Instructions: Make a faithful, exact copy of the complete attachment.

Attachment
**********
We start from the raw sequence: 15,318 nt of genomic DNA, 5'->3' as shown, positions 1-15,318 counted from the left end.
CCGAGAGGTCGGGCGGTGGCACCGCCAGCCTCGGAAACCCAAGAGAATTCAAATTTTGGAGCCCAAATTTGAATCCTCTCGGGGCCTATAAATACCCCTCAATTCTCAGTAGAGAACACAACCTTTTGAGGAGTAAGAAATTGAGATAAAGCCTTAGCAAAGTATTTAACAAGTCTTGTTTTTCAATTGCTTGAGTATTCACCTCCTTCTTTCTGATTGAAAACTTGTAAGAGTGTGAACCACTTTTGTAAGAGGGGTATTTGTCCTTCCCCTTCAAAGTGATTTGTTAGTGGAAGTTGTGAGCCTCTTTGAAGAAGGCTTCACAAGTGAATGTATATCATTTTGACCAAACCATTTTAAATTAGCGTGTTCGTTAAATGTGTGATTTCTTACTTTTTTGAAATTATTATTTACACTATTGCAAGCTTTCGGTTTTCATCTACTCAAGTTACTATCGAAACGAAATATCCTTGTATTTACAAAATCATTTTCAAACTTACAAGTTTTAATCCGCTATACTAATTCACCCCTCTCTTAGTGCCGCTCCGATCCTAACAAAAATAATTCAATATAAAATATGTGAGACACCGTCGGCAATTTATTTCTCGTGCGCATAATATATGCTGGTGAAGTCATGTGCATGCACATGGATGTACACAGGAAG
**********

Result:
We start from the raw sequence: 15,318 nt of genomic DNA, 5'->3' as shown, positions 1-15,318 counted from the left end.
CCGAGAGGTCGGGCGGTGGCACCGCCAGCCTCGGAAACCCAAGAGAATTCAAATTTTGGAGCCCAAATTTGAATCCTCTCGGGGCCTATAAATACCCCTCAATTCTCAGTAGAGAACACAACCTTTTGAGGAGTAAGAAATTGAGATAAAGCCTTAGCAAAGTATTTAACAAGTCTTGTTTTTCAATTGCTTGAGTATTCACCTCCTTCTTTCTGATTGAAAACTTGTAAGAGTGTGAACCACTTTTGTAAGAGGGGTATTTGTCCTTCCCCTTCAAAGTGATTTGTTAGTGGAAGTTGTGAGCCTCTTTGAAGAAGGCTTCACAAGTGAATGTATATCATTTTGACCAAACCATTTTAAATTAGCGTGTTCGTTAAATGTGTGATTTCTTACTTTTTTGAAATTATTATTTACACTATTGCAAGCTTTCGGTTTTCATCTACTCAAGTTACTATCGAAACGAAATATCCTTGTATTTACAAAATCATTTTCAAACTTACAAGTTTTAATCCGCTATACTAATTCACCCCTCTCTTAGTGCCGCTCCGATCCTAACAAAAATAATTCAATATAAAATATGTGAGACACCGTCGGCAATTTATTTCTCGTGCGCATAATATATGCTGGTGAAGTCATGTGCATGCACATGGATGTACACAGGAAG